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Singer has some fame, but no 'Zach Braff effect'

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  • Josh Rouse has fans among other songwriters
  • "Love Vibration" singer has no hits, but songs in TV shows, movies
  • What's next? "Afro-Brazilian record in Spanish"
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By Todd Leopold
CNN
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(CNN) -- Josh Rouse is a chameleon. And a busy one, too.

Rouse

Josh Rouse has made his name with well-crafted songs in a variety of styles.

Listeners to his first album, 1998's "Dressed Up Like Nebraska," may have lumped him into the alt-country movement. Aside from Rouse's rough, intimate voice, that album sounds little like 2003's "1972," which features songs such as "Love Vibration" and "Comeback (Light Therapy)" and has a funkier, more upbeat production to match.

The 36-year-old singer's willingness to follow several paths may have come from moving around as a child. Rouse was born in Nebraska and grew up around the West and the South.

"It really shaped me as a person," he told the Toronto Sun. "There's an openness to the sound that I think I got from moving to, say, a big city in California to a Wyoming town of five or six hundred."

Though he has yet to have a breakthrough single in the United States, his music has appeared in the movie "Vanilla Sky" and TV shows including "Dawson's Creek" and "Party of Five."

He's also admired by fellow songwriters. In 2004, the Australian newspaper The (Melbourne) Age noted Rouse was going to have dinner with Edie Brickell, the "What I Am" singer who is married to Paul Simon.

"She called me and said, 'I love "1972," ' and I was like, 'I was listening to you when I was 16 -- and you're married to Paul Simon!' " Rouse told the paper.

On the business side, he's marching to his own drummer. On joshrouse.com, Rouse's Web site, he sells his "Bedroom Classics" -- dozens of songs Rouse recorded live or in random locations (hotel rooms, apartments) available to fans.

For those who like a more traditional medium, the CD, Rhino Records recently compiled a two-disc set of Rouse's material -- including several demos and outtakes -- for "The Best of the Rykodisc Years," which covers the first seven years of Rouse's career.

"Listening to this collection of tracks taken ... it's plain that Josh Rouse arrived fully formed," writes Allmusic.com's Tim Sendra. "From his first release ... he was already a thoughtful writer with a heartbreakingly intimate voice and the unfailing ability to wrap his melancholy in warm and sweet melodies."

Rouse answered several questions via e-mail for CNN.com. The following is an edited version of the interview.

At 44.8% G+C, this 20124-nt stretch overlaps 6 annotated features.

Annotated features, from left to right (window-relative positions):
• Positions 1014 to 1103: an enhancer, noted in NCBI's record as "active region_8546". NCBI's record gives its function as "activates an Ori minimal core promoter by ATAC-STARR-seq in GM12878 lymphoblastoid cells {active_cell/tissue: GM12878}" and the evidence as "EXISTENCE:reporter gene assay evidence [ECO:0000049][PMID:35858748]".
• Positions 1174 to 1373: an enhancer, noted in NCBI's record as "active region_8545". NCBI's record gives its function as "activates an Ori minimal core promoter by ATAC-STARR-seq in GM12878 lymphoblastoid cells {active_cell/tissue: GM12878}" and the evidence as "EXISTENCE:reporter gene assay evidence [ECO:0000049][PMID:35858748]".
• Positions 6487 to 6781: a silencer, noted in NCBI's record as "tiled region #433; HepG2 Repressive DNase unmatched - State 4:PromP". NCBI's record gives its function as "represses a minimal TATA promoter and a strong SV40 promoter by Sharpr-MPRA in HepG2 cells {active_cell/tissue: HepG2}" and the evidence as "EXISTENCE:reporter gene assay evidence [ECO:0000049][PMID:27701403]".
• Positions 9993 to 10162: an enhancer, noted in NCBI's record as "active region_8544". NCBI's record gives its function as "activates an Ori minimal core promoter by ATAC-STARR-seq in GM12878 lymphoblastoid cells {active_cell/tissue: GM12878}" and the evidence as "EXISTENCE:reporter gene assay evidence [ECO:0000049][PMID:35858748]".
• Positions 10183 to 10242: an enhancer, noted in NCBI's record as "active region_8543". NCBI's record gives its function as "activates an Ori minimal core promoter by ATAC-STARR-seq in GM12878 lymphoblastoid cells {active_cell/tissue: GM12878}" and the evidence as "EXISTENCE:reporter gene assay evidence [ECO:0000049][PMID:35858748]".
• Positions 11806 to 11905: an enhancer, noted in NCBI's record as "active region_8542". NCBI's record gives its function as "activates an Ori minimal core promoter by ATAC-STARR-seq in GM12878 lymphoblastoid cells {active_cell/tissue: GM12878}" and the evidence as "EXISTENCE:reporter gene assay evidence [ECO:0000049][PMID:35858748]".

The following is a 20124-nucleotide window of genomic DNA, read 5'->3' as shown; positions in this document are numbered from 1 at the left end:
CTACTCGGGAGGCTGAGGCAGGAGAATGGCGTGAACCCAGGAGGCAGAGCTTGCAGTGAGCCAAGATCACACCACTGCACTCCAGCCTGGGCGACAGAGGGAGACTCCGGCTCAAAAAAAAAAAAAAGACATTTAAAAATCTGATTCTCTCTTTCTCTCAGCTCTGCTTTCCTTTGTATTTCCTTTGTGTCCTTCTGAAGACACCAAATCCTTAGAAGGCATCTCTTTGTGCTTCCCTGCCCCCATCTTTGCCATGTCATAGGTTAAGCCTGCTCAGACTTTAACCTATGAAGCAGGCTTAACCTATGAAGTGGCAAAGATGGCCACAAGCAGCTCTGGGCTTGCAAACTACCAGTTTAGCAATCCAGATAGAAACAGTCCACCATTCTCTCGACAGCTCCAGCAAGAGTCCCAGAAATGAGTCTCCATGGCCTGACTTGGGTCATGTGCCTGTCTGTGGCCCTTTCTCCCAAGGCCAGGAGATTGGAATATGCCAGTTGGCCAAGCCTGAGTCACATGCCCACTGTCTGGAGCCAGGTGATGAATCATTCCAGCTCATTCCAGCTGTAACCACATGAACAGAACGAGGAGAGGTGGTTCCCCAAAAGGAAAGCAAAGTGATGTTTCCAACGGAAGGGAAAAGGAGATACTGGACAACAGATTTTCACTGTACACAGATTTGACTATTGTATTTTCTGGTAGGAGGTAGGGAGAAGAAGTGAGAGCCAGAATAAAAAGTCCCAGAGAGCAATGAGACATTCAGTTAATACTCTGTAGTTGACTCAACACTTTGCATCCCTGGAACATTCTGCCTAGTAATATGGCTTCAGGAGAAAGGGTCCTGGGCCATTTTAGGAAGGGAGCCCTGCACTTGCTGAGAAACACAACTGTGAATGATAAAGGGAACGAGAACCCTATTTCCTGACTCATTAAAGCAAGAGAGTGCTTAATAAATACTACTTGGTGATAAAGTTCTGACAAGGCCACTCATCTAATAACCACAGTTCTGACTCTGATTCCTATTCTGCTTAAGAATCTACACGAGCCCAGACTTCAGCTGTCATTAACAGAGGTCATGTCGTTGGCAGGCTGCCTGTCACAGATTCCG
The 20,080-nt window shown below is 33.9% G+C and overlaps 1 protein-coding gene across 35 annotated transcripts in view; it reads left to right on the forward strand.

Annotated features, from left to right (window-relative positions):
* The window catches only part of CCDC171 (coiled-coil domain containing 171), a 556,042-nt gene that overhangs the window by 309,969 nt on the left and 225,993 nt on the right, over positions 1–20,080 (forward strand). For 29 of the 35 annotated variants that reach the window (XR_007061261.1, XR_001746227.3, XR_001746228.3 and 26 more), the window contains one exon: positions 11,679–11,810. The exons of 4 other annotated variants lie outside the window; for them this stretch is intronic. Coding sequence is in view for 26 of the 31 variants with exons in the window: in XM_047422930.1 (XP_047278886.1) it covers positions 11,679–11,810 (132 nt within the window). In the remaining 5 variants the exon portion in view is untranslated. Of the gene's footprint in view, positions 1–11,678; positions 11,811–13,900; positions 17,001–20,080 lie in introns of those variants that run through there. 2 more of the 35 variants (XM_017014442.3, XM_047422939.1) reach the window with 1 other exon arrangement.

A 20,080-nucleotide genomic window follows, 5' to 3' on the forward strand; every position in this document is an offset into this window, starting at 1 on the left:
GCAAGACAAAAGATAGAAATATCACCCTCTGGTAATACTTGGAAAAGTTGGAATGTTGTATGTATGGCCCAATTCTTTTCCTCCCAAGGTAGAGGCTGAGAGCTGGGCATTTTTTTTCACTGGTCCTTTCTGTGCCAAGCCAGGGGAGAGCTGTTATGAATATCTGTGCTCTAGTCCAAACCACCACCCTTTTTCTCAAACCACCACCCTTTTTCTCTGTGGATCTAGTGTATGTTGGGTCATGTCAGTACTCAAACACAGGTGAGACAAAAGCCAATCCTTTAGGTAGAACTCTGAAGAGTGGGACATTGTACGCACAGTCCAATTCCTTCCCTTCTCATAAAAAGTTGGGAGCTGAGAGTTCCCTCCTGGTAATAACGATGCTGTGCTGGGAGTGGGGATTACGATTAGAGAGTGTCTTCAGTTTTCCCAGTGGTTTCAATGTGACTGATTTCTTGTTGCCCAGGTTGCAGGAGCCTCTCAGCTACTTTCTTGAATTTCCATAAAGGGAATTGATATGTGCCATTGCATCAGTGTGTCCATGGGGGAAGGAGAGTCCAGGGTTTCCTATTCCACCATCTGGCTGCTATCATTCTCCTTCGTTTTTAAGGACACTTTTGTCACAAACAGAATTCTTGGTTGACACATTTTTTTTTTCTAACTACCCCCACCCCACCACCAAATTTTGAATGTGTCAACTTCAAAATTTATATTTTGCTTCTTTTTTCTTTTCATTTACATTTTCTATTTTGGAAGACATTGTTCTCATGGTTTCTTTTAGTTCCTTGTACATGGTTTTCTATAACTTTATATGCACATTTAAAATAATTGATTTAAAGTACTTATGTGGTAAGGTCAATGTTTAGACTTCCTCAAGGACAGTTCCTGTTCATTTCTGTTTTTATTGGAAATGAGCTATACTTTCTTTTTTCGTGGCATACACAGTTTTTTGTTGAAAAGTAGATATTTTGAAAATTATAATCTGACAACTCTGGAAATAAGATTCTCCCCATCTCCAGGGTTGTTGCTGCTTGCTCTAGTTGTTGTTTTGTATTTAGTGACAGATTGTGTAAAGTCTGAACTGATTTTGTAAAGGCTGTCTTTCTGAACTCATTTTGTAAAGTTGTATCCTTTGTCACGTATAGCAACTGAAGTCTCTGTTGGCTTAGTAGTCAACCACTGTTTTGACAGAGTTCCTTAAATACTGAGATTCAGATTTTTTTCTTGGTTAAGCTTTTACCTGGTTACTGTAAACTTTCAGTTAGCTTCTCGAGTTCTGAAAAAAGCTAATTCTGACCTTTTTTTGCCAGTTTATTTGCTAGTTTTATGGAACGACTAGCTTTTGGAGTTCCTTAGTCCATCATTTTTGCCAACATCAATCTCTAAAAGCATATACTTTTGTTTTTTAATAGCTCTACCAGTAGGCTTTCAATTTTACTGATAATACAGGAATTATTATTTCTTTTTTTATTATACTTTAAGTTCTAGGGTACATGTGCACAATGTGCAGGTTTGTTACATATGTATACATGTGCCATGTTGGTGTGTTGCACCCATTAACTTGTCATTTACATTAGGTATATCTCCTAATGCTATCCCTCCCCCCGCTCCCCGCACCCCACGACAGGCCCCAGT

CNN: Your music showcases a number of styles -- the fairly basic sound of the early records, the early-'70s infused stuff from "1972," and then there are songs like "Miserable South" that would sound comfortable coming from Otis Redding or Al Green. So, though it's a cliché, what are your influences?

Josh Rouse: Anything that is soulful and honest is an influence. There are too many musicians/writers to name.

CNN: Are you surprised that Rhino put together a "best of"?

Rouse: No, I was aware that they were planning on doing it. It's nice to reflect on the body of work I've created.

CNN: One of your songs, "Directions," was on the "Vanilla Sky" soundtrack. What effect, if any, did this have on your career?

Rouse: Well, I got to meet Cameron Crowe, and he seemed nice. I'm sure it exposed my music to some people who might not of heard it otherwise. However, it did not have a Zach Braff effect on my career.

CNN: With all the material on the Web, as well as your albums, you're obviously a prolific songwriter. Has it been helpful to put all that out there, or have some people criticized you for releasing too much, as Ryan Adams has been criticized?

Rouse: More than being criticized for releasing a lot, I think it's more difficult to receive a lot of attention for one specific record. Sometimes [the] press doesn't want to write on a songwriter they just wrote about a year or two ago. I think my fan base is grateful.

CNN: Which of your songs are among your favorites, and why? Which would you like to have back -- or rework?

Rouse: "1972" is a beautiful song all the way around. I don't think I ever want to rework anything. I'm constantly trying to move forward. Sometimes you say, "I wish that was faster, etc." but it I'm not going to go back and re-record it.

CNN: In the album notes, you mention that you write best when you're in motion -- getting ideas for melodies in taxicabs, for example. How do you hold on to those?

Rouse: If they're good, I can usually remember them. I also have a variety of small handheld recorders.

CNN: You've got songs referring to Nebraska, the Hamptons, Nashville ... have you thought of pulling a Sufjan Stevens and profiling a state?

Rouse: No, and I'm not sure half of those Sufjan songs are profiling a state. However, it makes for a great marketing tool.

CNN: You say you feel as if these albums are your "first stage." What's next?

Rouse: I'm currently working on an Afro-Brazilian record in Spanish.

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